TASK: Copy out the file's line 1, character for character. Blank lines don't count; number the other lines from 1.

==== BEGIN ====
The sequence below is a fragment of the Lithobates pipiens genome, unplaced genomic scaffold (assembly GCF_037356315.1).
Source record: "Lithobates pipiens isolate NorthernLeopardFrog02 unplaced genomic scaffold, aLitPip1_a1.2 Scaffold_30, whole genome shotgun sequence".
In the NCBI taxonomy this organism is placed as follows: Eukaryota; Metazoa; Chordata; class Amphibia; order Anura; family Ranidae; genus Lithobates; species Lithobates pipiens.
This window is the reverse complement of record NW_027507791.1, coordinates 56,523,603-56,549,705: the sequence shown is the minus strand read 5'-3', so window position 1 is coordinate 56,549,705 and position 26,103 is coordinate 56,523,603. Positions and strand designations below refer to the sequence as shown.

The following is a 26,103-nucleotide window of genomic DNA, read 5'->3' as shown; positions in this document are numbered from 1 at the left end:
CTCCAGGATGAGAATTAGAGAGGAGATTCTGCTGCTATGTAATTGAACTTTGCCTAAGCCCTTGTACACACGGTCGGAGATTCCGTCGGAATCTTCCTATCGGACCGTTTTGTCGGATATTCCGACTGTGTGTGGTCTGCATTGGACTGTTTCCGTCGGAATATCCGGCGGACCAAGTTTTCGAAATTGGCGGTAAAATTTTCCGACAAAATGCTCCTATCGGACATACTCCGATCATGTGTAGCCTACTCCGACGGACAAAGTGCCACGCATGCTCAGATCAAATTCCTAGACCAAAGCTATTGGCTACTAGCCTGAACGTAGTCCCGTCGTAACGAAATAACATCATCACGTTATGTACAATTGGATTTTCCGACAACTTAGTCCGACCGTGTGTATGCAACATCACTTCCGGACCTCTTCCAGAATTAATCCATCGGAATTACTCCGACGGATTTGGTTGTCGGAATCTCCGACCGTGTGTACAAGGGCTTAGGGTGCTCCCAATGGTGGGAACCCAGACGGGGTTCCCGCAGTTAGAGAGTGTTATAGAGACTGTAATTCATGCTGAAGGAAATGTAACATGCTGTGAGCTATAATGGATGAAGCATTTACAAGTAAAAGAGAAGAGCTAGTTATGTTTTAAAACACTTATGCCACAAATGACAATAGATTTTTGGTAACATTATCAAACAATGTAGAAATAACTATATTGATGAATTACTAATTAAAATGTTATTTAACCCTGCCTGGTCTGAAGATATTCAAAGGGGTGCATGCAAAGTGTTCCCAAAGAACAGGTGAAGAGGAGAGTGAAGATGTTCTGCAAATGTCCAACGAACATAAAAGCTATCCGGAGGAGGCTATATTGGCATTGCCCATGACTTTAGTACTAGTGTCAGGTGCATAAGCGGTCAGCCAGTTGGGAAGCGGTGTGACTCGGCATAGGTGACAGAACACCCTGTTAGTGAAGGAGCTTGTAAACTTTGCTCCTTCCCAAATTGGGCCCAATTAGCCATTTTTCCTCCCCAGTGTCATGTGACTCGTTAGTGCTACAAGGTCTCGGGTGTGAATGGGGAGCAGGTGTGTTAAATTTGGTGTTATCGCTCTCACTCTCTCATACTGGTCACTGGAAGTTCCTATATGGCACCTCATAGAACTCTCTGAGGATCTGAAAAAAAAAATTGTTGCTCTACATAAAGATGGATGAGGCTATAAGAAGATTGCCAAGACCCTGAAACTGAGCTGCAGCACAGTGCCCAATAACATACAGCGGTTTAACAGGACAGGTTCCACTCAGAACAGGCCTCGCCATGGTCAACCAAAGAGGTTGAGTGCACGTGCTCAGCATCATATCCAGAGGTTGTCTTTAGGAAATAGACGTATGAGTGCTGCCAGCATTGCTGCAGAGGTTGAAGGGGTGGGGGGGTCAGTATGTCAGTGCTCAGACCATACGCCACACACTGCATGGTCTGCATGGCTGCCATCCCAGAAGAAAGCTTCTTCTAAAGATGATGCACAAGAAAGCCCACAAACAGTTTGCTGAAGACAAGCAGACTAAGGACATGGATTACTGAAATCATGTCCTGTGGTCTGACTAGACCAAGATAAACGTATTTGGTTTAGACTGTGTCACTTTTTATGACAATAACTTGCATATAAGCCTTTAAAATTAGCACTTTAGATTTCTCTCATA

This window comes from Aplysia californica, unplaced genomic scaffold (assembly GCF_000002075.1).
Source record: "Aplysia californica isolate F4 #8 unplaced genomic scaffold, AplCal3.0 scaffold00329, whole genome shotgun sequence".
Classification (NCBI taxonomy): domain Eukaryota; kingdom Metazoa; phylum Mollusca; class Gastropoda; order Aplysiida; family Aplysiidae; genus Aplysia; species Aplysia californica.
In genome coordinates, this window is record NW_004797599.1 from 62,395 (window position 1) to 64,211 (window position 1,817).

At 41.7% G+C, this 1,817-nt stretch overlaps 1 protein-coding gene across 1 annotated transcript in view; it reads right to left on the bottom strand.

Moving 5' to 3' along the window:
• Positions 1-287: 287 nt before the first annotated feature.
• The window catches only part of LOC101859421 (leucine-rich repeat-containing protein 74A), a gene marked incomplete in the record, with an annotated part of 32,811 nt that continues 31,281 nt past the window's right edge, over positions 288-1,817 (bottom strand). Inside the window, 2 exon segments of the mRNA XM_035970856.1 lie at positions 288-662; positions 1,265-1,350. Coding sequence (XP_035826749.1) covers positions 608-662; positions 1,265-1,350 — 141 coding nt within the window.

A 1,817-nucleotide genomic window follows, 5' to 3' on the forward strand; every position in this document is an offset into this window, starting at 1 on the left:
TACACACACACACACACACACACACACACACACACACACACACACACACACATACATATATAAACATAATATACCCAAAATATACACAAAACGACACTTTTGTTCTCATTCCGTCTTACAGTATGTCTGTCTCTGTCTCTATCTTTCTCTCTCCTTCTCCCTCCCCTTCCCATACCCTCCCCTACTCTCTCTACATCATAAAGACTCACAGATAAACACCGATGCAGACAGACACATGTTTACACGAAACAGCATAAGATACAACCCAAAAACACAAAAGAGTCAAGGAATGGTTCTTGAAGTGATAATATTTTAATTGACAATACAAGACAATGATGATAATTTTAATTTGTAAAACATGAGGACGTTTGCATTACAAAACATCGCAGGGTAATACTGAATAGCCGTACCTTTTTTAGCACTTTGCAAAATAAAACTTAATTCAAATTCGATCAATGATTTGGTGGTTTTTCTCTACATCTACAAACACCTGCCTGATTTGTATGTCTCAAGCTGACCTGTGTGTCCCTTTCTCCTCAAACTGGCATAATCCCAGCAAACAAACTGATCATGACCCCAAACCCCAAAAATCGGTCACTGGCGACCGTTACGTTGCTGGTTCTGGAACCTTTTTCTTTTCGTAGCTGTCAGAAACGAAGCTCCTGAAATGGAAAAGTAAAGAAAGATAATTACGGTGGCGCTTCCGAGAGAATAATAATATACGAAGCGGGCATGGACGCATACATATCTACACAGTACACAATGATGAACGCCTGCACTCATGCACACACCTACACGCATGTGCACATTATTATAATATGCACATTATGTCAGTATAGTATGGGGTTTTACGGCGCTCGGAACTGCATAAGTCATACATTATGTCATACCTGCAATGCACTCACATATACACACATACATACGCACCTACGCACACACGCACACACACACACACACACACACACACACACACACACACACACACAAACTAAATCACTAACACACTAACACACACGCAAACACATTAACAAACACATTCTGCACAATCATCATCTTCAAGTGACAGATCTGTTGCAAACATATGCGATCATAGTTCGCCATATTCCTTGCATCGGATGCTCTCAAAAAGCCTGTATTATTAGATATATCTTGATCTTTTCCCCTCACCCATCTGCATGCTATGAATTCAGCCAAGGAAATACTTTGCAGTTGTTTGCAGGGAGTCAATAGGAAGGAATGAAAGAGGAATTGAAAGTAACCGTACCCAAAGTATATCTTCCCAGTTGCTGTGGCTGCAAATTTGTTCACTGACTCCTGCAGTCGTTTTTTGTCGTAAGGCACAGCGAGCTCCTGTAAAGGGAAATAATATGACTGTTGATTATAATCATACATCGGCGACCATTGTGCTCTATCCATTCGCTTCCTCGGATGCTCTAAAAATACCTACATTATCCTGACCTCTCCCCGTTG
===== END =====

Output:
The sequence below is a fragment of the Lithobates pipiens genome, unplaced genomic scaffold (assembly GCF_037356315.1).